They never found dead animals around the parameter security fence. Unfortunately, that just went to show that even though animals could not read the signs, they were smarter than some people who did read the warnings, but chose to ignore them with fatal consequences.
The new Normal was on the map but not on the map. Airspace over and around the town had been restricted to the highest orders. The rerouted road kept the bulk of the traffic away from Normal, and the occasional lost traveler was quickly and politely escorted back to the main highway.
Instead of a dry, dusty, barren place, Normal was soon transformed into a lush, fertile area that blended with the lush, fertile areas surrounding the town. This was due in part to the emergence of underground springs the original townspeople thought had dried up, but, with the right tools were quickly opened up.
Green replaced dusty brown as the new color in Normal. Large trees were imported and planted, bushes thrived, grass grew, and flowers bloomed. Had the original townspeople been there to witness it, they would have been amazed at the transformation. Even more so, they would have been amazed at the occasional breeze that was caught in the trees and directed toward the town.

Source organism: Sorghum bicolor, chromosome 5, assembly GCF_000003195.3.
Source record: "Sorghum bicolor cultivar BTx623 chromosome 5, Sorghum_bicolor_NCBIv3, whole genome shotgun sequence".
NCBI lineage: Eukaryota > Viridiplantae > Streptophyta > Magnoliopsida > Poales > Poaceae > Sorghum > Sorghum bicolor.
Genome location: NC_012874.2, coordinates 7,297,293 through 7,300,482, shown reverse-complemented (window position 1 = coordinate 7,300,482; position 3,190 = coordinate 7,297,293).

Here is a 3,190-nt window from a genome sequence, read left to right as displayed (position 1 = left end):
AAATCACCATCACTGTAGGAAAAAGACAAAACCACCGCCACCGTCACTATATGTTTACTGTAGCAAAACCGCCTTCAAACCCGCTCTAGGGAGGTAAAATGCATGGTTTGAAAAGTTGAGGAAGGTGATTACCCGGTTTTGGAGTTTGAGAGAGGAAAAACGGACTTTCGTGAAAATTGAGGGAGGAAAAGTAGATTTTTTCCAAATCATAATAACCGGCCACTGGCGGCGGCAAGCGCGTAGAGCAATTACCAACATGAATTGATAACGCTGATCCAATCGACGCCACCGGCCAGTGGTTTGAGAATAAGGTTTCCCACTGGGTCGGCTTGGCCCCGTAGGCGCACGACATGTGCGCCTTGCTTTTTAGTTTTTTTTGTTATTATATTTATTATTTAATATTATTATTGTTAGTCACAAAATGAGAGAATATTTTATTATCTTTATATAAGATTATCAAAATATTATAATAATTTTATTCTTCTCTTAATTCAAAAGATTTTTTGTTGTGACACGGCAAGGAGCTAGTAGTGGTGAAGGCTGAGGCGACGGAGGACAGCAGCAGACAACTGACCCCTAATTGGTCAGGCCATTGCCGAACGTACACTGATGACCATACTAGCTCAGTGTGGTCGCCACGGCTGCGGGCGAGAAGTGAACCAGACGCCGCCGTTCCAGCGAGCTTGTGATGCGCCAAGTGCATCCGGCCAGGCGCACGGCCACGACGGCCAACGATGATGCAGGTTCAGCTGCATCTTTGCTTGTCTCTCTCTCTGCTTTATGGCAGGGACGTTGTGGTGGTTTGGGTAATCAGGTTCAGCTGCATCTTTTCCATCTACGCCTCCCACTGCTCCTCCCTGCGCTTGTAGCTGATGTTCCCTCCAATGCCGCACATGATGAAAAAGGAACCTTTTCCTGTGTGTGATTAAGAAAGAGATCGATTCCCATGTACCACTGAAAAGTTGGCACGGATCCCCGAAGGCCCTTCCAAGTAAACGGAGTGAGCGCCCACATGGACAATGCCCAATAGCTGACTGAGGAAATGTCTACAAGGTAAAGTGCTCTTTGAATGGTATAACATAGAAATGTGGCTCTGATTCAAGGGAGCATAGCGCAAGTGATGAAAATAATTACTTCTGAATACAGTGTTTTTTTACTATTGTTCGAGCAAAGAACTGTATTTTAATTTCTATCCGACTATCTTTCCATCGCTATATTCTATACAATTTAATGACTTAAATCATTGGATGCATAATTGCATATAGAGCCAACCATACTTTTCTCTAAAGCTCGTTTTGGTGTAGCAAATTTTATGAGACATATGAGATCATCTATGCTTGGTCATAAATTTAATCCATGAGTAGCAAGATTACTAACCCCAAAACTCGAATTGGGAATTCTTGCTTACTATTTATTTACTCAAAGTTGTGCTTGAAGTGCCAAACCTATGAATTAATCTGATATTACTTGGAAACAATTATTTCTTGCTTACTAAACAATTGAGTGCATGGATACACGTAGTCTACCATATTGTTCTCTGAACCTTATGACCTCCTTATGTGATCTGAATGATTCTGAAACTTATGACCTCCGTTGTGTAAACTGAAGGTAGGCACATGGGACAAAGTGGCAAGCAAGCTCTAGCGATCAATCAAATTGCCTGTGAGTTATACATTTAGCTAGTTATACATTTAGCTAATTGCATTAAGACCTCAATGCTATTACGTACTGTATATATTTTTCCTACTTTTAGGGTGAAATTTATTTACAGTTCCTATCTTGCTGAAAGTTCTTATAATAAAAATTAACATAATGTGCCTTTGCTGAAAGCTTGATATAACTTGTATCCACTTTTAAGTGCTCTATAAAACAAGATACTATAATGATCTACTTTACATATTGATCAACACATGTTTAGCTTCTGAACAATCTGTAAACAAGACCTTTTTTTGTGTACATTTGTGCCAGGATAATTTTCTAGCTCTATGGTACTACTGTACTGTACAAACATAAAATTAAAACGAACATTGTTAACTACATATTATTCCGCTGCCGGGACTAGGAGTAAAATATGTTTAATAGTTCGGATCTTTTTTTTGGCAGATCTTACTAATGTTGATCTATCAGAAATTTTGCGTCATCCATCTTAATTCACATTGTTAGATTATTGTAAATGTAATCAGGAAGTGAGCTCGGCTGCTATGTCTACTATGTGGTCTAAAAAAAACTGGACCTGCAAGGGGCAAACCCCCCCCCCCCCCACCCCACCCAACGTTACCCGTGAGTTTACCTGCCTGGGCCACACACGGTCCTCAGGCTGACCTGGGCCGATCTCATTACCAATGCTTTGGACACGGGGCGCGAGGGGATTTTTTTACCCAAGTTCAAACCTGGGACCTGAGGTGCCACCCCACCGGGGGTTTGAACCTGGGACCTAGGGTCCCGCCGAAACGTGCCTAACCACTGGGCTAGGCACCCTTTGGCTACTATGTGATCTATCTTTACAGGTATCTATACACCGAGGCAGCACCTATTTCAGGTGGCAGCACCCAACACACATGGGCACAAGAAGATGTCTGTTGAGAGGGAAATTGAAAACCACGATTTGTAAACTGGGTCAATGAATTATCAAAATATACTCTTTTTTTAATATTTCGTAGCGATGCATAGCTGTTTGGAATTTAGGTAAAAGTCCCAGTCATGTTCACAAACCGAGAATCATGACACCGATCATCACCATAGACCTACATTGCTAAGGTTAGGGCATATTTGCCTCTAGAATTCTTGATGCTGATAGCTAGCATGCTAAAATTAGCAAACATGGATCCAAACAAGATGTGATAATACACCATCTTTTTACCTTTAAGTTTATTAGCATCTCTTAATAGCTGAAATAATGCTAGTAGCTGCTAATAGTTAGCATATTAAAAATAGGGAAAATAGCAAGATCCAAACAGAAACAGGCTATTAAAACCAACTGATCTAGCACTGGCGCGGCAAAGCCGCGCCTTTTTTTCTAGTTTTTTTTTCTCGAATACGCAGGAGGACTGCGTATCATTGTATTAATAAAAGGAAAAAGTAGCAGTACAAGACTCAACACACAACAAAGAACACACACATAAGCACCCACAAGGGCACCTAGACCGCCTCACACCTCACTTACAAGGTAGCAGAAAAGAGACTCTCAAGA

Although there were few people roaming the streets at any given time, the town was not silent. There was a busy hum of activity at all hours. Regardless of the time, there were always people coming and going. The sun and moon meant nothing to the new residents of Normal.
That is, the sun and moon meant nothing save for one.
J J Dare lives in a small, sleepy town with family and pets. Having visited many parts of the country, Dare has woven these places into stories and these stories have been incorporated into novels.
Writing since the age of seven, the love of the written word has kept Dare grounded in the curiousity-laden world of writers. Constantly thinking what if?, has given Dare the seed for many stories.
The first stories published by Dare were written for Rutger Hauer’s website many years ago. Since that time, other short stories have been published academically and in mainstream fiction.
“False Positive” started out as an entry into a contest sponsored by CourtTV (now TruTV) in October, 2007. The initial book was written in thirty days. The author is still recovering.
Although “False Positive” did not win the contest, the book interested Dare’s current publisher, Second Wind Publishing and made its debut in October, 2008.
The next book in the Joe Daniels trilogy, “False World,” was written at a more leisurely pace and was published in November, 2009.
The author is recovering quicker this time.
The third and final novel in the trilogy has been started. Since the author seems to be averaging a finished book a year, expect the next installment in late 2010.